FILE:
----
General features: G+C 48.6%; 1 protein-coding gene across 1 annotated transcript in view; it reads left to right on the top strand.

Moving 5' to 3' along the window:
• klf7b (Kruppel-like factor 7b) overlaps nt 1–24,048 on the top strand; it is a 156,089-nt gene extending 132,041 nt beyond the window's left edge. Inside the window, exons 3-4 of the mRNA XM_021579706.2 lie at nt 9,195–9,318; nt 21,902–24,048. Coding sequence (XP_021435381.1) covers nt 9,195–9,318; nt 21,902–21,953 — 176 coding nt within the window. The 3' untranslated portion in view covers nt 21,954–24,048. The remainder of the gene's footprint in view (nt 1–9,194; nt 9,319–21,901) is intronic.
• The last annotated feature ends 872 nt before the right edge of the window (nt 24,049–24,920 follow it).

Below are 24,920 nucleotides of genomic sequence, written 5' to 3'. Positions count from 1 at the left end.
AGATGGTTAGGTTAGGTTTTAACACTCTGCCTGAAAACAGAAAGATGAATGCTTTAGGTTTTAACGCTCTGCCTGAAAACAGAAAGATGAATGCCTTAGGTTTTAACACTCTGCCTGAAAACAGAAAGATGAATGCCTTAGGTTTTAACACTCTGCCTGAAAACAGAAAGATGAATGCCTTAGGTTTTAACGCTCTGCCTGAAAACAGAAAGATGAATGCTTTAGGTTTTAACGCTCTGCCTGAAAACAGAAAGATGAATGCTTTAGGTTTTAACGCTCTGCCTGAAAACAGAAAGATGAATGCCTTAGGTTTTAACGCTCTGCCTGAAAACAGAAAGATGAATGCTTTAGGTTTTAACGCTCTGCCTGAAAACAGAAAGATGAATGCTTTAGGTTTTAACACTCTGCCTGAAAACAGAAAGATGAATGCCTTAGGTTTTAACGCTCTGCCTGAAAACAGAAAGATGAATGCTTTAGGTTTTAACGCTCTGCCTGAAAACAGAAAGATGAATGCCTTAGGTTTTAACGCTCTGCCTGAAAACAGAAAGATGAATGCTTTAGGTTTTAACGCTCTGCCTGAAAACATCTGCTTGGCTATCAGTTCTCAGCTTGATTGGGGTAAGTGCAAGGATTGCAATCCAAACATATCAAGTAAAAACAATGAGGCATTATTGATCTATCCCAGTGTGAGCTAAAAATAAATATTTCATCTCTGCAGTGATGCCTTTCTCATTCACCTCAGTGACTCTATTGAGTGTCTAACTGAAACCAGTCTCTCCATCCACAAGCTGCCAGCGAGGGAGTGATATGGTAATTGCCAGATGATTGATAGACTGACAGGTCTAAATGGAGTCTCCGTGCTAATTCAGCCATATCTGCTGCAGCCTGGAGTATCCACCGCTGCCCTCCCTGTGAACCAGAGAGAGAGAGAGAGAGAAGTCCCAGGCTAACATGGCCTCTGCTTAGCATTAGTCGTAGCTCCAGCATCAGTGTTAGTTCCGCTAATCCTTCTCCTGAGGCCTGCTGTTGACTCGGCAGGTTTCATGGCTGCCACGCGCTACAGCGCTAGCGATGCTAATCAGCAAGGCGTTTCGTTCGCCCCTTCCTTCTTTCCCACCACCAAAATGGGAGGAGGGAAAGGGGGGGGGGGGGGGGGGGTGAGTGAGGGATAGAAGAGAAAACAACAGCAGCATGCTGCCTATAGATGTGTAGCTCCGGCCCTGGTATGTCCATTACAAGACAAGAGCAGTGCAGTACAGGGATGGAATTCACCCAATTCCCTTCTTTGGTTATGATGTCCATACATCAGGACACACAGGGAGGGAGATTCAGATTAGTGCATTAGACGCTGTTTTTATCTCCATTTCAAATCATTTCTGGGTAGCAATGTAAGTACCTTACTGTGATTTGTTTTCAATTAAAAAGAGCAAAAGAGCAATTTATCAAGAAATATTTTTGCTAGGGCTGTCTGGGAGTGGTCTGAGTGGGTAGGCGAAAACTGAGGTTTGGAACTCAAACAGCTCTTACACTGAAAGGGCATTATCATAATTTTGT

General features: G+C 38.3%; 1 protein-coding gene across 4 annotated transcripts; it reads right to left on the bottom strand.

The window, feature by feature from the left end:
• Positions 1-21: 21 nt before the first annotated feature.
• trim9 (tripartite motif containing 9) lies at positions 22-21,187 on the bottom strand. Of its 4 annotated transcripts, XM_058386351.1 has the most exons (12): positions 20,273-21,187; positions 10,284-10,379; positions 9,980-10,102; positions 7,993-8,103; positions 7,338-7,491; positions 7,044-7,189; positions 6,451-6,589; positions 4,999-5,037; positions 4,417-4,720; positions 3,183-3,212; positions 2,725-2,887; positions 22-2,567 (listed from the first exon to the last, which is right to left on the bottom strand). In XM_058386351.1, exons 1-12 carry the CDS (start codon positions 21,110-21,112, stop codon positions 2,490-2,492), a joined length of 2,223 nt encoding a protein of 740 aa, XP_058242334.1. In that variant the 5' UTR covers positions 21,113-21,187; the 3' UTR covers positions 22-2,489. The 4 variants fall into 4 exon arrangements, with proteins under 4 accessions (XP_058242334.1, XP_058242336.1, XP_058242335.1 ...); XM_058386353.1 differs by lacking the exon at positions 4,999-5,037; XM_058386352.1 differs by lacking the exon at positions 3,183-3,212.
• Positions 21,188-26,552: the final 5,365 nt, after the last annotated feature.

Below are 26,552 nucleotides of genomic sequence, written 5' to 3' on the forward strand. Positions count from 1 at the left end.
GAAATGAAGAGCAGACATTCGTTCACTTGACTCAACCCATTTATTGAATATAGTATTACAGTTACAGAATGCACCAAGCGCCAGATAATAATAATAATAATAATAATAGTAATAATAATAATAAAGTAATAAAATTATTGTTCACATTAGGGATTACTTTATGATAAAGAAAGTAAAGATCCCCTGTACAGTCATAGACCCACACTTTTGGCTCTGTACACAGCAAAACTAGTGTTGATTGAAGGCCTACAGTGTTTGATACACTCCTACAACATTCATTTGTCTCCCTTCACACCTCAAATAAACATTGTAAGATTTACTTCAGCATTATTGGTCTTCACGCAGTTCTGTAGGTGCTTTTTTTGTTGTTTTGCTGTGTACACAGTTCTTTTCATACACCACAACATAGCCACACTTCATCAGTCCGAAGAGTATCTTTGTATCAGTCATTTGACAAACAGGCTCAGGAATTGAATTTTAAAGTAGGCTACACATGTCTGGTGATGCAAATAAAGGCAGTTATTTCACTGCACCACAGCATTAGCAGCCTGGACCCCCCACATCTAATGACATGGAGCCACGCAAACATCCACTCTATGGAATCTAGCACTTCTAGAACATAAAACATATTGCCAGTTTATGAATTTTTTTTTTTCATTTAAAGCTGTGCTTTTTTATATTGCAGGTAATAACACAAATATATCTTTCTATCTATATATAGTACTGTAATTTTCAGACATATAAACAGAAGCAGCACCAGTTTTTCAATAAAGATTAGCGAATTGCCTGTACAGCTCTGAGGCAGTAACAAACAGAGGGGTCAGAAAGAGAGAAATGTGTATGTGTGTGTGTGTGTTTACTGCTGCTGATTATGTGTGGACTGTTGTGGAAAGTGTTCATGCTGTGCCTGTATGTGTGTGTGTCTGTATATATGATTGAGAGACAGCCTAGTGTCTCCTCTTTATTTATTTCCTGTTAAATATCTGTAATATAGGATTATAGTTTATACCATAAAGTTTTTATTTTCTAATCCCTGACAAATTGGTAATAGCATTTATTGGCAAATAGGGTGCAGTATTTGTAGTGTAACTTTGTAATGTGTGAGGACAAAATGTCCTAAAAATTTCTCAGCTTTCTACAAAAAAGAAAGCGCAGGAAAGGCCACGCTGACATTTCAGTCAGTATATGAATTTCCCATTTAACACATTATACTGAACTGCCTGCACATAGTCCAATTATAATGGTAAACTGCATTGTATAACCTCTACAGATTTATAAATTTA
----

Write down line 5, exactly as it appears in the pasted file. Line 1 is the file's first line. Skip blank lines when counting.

Below are 24,920 nucleotides of genomic sequence, written 5' to 3'. Positions count from 1 at the left end.